"Very reprehensible old lady," said Hen Rowe, gravely, "to allow her greediness for fish to trample on the softest feelings of her grandson's head—I mean heart. But don't be afraid, Smallbones"—stroking Al's dark curls—"we won't hurt him, not a bit; make your mind easy about that. He shall live to take you a-fishin' again.

"It does him good to wake him up once in a while," added Ned Morningstar, "he's such a turtle. I think I see his face when we all shout 'April-fool'!"

At dusk the next evening, after Grandmother Lord had gone to the sewing society, six or seven dreadful-looking objects came splashing through the mud up the road which led to her cottage. They were dressed in uncouth garments of all sizes and colors. Hats, brimless, or with brims very much turned up or very much turned down, two flaming red turbans, and a round handleless basket, through the open wicker-work of which the hair of the wearer straggled in the most outlandish and porcupinish manner, constituted their head-gear. The leader carried a gun. The others were armed with hatchets, knives, and clubs. All their faces were hidden by paper masks painted in various colors. "This is the house," said one of them, in a voice that seemed to come out of the ground beneath his feet, as they ranged themselves on the front porch, and he rapped sharply on the door with the stick he carried. It opened, and there stood Lady Harriet, gazing out with horror-stricken eyes upon the motley gang. "Your money or your life!" demanded he of the gun, at the same time pointing the weapon at the trembling boy.

Lady Harriet turned pale, and shrank back. "I have no money," he said, in a faltering voice.

"Then we must have your life," was the gruff reply, "unless you consent to become one of us. Seize him and search him!"

"Do go away, and leave me alone," implored the boy, falling upon his knees and clasping his hands. "There is no use—making me—join your gang," he continued, with chattering teeth. "I—couldn't be a—a—what you are—to save—my life."

But the young desperadoes paid no attention to his entreaties, and while two of their number rifled his pockets, the others, lighting a couple of lanterns they had brought with them, followed their leader on a tramp through the house, with much noise and deep growling. On the return of the latter, the pocket-searchers presented the captain with half a stick of peppermint candy, a penknife, a dime, a small book (The Language of Flowers), and some violets wrapped in a handkerchief.

"Prisoner," said the captain, sternly—that is, as sternly as the pebble he had under his tongue would allow—"if you make an attempt to escape, the consequences be on your own head. Right about face! March!"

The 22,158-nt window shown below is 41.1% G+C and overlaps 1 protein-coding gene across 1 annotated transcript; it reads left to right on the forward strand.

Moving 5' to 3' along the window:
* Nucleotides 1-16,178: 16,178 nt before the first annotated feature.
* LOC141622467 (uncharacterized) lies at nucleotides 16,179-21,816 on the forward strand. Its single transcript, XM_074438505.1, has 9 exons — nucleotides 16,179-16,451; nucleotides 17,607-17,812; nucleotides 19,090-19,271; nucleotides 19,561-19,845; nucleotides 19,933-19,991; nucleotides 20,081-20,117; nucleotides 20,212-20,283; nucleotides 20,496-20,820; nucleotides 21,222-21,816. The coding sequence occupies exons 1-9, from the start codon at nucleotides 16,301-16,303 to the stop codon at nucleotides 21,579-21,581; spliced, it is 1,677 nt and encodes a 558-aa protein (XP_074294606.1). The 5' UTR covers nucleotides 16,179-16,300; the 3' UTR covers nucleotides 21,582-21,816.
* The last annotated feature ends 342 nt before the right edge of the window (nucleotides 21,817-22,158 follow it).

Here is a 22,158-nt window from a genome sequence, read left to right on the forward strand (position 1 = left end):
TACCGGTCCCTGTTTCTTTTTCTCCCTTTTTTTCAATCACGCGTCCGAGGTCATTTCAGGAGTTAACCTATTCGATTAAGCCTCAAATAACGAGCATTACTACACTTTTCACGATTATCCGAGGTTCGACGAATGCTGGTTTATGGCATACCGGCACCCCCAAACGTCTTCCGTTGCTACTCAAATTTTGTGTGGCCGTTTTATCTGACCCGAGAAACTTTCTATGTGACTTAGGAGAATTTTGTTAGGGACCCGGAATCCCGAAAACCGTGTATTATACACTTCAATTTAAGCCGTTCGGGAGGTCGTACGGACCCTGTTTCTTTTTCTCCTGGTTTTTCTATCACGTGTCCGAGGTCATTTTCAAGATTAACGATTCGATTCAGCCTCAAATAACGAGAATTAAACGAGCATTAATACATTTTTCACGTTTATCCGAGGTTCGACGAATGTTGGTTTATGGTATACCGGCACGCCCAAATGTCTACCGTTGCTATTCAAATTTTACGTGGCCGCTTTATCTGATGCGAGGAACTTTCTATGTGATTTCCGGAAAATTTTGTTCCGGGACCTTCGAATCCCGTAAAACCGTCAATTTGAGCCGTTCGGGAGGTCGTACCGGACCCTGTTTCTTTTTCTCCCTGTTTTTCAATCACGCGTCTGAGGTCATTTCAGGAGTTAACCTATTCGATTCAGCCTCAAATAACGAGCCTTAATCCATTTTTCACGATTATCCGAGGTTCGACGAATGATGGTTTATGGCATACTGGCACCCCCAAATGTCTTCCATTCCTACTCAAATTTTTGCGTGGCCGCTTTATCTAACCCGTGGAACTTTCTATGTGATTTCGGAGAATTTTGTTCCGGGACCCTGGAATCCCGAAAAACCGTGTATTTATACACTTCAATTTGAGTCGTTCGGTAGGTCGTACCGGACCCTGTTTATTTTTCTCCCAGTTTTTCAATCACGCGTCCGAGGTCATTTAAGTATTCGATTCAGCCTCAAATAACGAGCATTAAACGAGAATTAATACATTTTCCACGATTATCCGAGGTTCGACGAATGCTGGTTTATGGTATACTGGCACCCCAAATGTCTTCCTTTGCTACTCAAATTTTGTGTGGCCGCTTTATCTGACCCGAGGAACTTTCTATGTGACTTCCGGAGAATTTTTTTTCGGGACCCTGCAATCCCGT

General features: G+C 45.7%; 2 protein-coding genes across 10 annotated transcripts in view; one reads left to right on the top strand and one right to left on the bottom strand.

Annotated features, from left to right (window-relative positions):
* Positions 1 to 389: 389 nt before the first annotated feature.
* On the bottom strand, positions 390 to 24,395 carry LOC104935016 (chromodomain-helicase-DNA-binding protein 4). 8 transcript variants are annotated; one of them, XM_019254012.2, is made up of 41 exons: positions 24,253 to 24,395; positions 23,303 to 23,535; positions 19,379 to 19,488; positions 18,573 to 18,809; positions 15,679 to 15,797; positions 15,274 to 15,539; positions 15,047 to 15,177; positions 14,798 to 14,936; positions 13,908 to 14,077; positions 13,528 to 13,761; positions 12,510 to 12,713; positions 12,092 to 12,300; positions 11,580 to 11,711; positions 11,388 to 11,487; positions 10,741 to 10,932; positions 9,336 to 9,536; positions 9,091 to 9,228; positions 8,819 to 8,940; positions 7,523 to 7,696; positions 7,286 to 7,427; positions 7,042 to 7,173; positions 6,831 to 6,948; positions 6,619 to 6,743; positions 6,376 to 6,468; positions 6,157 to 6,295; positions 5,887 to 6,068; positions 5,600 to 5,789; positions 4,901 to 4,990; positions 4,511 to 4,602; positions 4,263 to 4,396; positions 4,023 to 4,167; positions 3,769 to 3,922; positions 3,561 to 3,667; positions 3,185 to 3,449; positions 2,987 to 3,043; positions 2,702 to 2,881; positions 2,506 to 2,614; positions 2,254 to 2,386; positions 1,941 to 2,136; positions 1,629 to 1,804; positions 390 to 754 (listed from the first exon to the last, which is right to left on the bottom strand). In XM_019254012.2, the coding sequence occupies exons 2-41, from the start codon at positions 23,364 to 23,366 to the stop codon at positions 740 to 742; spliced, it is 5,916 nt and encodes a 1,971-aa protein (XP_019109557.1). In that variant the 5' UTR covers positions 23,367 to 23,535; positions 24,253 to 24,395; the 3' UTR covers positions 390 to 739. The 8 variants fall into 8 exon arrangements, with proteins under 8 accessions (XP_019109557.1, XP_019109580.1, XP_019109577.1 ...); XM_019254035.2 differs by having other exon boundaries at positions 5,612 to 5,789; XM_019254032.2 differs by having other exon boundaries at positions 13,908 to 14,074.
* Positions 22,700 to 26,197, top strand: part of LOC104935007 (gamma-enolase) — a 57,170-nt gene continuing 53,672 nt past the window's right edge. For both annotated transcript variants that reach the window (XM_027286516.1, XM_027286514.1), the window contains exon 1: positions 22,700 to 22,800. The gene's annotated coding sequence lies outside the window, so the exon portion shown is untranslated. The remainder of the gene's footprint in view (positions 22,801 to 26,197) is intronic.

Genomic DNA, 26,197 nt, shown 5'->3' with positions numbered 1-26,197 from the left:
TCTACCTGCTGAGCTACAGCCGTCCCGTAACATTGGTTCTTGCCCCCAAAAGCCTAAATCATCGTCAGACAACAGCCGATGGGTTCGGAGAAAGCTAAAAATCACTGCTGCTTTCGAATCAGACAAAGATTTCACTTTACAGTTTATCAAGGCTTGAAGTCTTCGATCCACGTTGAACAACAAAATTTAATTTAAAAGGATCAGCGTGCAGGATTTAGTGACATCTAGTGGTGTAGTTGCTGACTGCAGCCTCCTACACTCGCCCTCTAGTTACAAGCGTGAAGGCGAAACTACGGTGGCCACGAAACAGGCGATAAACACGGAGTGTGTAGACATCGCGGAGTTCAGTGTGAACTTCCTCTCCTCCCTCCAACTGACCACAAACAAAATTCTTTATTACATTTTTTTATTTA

And away they went, dragging poor Lady Harriet, begging and imploring to be set free, with them.

"Did you ever see any fellow so scared in all your life?" whispered Charley Bennet to Hen Rowe, as their victim began to cry and scream.

"Never," said Rowe. "I begin to feel sorry for him. But what a baby he is! Why don't he break and run? He can make good time with those long legs when he's a mind to."

"Halt!" cried the captain, when they reached the cedar woods. "This has gone quite far enough. We want no cowards among us. Boy, you are—" And the mouths of his followers simultaneously opened for a tremendous shout, when—

"I perfectly agree with you," interrupted the prisoner, quickly, wresting himself at the same time with a dexterous movement from the grasp of the two boys who had held him; and then he went on in his usual soft voice and slow way: "I mean this joke's gone quite far enough. You came half an hour or so before I expected you, but I think we've all acted our parts first-rate. Good-evening, Captain Morningstar. Good-evening, desperadoes. Farewell, April-fools." And he turned and walked leisurely toward his home again.

"Jiminy!" exclaimed Ned Morningstar, snatching off his mask and pulling a long face. "Somebody has—"

"Blundered," said Hen Rowe.

"Fools to the right of me,
Fools to the left of me,
Fools ev'ry side of me—
Oh, how they wondered!

"what's the use of being glum about it. I've an idea it serves us right. Three cheers for Lady Harriet. He's not such a fool as he looks."

"As we look, I think," said Roy Wheeler.

And then, like the jolly boys they really were, they gave the cheers with a will, and followed them up with a roar of laughter that wakened all the echoes for miles around.